Another research study from Dr. Nordahl studied brain scans of children with autism which showed that the difference in ASD between boys and girls may be attributed to the area of the brain affected. Autism in boys seems to more often affect the part of the brain that regulates emotions and decision-making. That’s why boys more often exhibit acting out behaviors.

In girls, autism more often affects the area of the brain that regulates planning & executing tasks. It’s believed that girls employ a strategy of “masking” or “camouflaging” – in which girls learn to minimize the visibility of their behavioral or cognitive differences, often by mimicking the behaviors of others in their social group. This could be one of the reasons girls are under-diagnosed.

Autism in boys often presents as regression. They get to a certain phase of development, then regress, losing language and other skills they had previously acquired. But in girls, autism is more often detected when they fail to meet developmental milestones. 

Myth #4: Autism is a genetic disease

Dr. Lazaro: There is no single cause for autism. ASD is believed to possibly result from multiple factors like environmental, genetic, and nongenetic factors. No specific cause of autism has been identified as of yet.

At one point in the 1940s and 50s, autism was blamed on mothers with a “cold” parenting style; their children developed autism because the mother didn’t love them enough. I’m glad we’ve moved past those days! It is not the fault of the mothers.

From a genetic standpoint, studies on identical twins show that autism has a strong genetic basis. Research shows that having a sibling with autism increases a child’s risk to develop the disorder. Certain genetic or chromosomal conditions, like Fragile X or Rett syndrome, are also highly correlated with an autism diagnosis. Children born to older parents also seem to have a higher risk for developing autism.

From an environment standpoint, children living close to farming areas or highways seem to have correlation to higher rates of autism. Additionally, there is a lot of research being conducted now on other possible environmental factors, including toxins such as air pollution, exposure to heavy metals, and pesticides. Occupational and environmental exposure of the mother during pregnancy, and the father before conception that could affect the quality of the sperm, are thought to be contributing factors to autism as well. There seem to be some correlations, but it’s too soon to tell. And it’s important to remember that correlation does not equal causation.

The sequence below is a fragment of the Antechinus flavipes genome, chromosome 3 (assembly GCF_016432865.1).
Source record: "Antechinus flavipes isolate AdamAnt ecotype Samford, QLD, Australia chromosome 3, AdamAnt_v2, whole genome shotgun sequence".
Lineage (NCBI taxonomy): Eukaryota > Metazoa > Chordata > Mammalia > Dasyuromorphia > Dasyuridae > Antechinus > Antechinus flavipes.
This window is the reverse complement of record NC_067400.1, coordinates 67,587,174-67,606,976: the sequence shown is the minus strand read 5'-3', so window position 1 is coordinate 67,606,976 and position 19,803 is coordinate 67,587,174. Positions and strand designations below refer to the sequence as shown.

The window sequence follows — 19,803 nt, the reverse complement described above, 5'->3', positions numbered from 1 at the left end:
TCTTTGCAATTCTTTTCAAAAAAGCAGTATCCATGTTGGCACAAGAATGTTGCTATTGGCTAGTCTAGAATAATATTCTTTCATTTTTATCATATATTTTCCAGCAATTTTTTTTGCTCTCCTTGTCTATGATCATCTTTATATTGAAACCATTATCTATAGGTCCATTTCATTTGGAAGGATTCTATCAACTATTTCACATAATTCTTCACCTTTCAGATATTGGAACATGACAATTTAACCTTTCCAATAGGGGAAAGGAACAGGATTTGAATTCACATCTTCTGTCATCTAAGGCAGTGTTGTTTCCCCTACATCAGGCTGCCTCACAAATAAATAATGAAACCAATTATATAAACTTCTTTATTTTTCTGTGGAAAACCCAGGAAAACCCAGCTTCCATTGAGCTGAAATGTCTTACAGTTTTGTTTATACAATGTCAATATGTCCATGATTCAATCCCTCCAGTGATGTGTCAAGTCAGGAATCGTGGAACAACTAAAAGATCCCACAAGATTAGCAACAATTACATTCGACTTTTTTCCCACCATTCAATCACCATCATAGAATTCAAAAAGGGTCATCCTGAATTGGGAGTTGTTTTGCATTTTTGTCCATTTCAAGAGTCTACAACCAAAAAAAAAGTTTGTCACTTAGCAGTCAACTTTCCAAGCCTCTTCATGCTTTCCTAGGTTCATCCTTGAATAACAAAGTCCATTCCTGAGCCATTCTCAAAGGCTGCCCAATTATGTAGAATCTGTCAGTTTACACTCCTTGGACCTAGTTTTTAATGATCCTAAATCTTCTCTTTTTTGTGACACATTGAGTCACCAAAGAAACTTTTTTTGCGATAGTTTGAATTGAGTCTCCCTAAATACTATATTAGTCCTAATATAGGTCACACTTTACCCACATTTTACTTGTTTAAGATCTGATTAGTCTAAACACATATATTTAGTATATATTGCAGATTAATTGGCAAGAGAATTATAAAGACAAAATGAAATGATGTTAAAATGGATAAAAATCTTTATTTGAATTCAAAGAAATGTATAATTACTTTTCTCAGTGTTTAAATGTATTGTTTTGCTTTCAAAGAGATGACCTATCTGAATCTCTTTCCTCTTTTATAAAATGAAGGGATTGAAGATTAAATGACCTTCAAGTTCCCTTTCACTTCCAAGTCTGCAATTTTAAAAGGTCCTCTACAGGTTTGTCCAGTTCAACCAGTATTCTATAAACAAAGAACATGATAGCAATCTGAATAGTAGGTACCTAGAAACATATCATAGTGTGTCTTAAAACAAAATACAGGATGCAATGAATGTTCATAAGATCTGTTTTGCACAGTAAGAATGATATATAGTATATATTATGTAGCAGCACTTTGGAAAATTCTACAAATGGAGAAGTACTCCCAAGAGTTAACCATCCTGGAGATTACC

It’s still not clear how the genetic and environmental elements interact to cause a child to develop ASD. There is much more study being done in this area.

Myth #5: A child can grow out of autism

Dr. Lazaro: There is no cure for autism. Autism is a lifelong neuro-developmental condition that cannot be outgrown. However, with appropriate support and treatments, individuals with autism can lead active and fulfilling lives. As Dr. Temple Grandin, a prominent University of Colorado professor and person with autism, said, “Different, not less.” This quote speaks to the idea that individuals with autism may have unique challenges, but they also have unique strengths and abilities that should be celebrated and embraced.

Children who benefit from early intervention while their brains are still developing may show fewer symptoms and behavioral improvements as they get older. Early interventions may include Applied Behavior Analysis (ABA) Therapy, speech therapy, and occupational therapy to name a few. But the improvements don’t mean the child is growing out of autism; it’s more like they develop coping skills.

Why dispelling common autism myths is important

Debunking the myths and misconceptions about autism is crucial to understanding and supporting all individuals with developmental disabilities. Thanks to experts like Dr. Lazaro, Clinical Director at Valley Mountain Regional Center, we can break down these misconceptions and provide information that is educational and accurate.

At MedicAlert Foundation, we’re proud to partner with VMRC to provide MedicAlert IDs and protection services to individuals in their care with ASD and developmental disabilities. Wandering, or elopement, is a huge risk factor for children with autism. It’s common, potentially very dangerous, and puts extreme stress on families.

Experts say that 50% of autistic kids will wander or bolt from a safe environment like home or school at some point – every parent’s worst nightmare. MedicAlert’s Safe and Found program provides specialized services to help ensure a safe return home for a child who has wandered or bolted. You can learn more about how MedicAlert helps keep children with autism safe –  and provide parents with peace of mind – here.

MedicAlert Foundation extends our appreciation and immense gratitude to Dr. Lazaro for sharing her expertise and lived experience in the autism community.